Reviewed by Jackie Marchant
I’m a big fan of this author’s adult books and, as a fan of YA as well, I thought this would be just the book for me. It didn’t disappoint. It’s fast paced, with a cast of intriguing and likeable characters – apart from the villain of course, who is as evil as they come. Instead of Barcelona, we are treated to Ruis Zafon’s 1930’s Calcutta, which he paints with his usual skills, bringing alive the perfect atmosphere for the mystery that unfolds. This centres around newborn orphan twins who must be saved at all costs from a terrible fate. But they grow up unaware of their past, as well as of each other. Then, as they turn sixteen, the past rears its ugly head and they are both thrown into danger. As the secrets unfold, so does the sheer horror of what they have to face – a malevolent spirit who can move ghostly trains and bring up raging fire at will.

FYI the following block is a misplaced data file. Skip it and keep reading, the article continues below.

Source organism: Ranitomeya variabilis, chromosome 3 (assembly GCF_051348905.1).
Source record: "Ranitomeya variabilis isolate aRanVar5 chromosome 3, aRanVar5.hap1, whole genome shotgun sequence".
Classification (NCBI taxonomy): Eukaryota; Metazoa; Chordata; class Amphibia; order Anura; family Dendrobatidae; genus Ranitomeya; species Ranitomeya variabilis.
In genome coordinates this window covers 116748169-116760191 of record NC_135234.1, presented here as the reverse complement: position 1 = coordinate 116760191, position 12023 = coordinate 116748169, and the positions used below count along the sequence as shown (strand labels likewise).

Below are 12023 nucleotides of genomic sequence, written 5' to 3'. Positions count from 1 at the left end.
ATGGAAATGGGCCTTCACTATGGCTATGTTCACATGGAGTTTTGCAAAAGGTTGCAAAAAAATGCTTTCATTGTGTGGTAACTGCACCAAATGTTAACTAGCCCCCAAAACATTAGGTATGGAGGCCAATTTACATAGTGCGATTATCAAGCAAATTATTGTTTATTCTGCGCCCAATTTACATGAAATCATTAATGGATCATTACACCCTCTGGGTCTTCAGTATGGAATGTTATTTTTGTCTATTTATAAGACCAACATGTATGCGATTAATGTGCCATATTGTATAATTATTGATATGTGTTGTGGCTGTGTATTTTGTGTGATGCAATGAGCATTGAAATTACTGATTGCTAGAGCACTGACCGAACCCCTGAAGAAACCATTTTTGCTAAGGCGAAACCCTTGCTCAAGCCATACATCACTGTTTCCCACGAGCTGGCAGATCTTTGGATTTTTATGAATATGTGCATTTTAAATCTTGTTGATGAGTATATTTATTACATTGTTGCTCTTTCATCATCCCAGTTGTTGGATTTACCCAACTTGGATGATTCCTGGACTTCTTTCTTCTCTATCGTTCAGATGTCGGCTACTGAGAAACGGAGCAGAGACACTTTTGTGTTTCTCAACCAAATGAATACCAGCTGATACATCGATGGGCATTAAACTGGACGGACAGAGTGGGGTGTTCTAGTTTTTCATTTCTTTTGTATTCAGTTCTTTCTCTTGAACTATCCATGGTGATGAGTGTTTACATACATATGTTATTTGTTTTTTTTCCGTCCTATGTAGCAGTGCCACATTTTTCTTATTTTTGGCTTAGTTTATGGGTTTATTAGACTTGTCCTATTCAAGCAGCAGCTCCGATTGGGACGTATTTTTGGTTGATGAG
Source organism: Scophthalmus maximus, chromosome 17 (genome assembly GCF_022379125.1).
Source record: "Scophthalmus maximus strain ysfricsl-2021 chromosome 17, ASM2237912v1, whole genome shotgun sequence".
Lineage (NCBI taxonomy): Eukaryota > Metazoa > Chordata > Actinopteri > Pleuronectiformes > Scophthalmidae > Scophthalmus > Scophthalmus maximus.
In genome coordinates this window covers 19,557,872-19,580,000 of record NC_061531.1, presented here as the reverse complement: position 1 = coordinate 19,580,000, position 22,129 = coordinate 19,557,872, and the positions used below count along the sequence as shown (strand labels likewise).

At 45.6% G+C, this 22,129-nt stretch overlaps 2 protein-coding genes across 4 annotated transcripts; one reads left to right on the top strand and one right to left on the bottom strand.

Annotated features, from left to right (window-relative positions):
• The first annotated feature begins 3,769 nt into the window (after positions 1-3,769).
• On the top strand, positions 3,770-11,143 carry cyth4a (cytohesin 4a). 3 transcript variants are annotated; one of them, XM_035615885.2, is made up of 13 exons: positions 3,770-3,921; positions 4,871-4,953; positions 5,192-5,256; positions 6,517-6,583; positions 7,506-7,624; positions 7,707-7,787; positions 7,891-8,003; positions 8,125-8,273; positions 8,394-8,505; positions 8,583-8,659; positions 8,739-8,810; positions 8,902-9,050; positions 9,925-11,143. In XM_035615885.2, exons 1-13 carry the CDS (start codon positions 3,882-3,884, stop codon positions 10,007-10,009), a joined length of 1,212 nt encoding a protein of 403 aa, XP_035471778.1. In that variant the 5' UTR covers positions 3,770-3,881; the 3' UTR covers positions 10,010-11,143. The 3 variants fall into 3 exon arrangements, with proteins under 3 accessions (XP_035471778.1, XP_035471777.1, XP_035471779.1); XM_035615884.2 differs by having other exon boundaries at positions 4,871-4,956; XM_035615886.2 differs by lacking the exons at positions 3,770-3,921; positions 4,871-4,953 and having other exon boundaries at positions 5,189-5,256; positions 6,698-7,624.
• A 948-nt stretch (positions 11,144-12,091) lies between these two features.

But the twins are not alone. One of them, Ben, has been brought up in an orphanage, where he is part of a secret society consisting of the children who will turn sixteen and be compelled to leave at the same time as him. They meet in a rundown old house they call the Midnight Palace and swear that they will always help each other, no matter what. But they haven’t bargained for what is going to happen to Ben when he turns sixteen.
This book is shorter than his adult books, but no less mysterious compelling and atmospheric. In fact I would say that the only difference, apart from the length, is the fact that the main characters are sixteen year olds rather than adults.
A compelling read, full of atmosphere and mystery.
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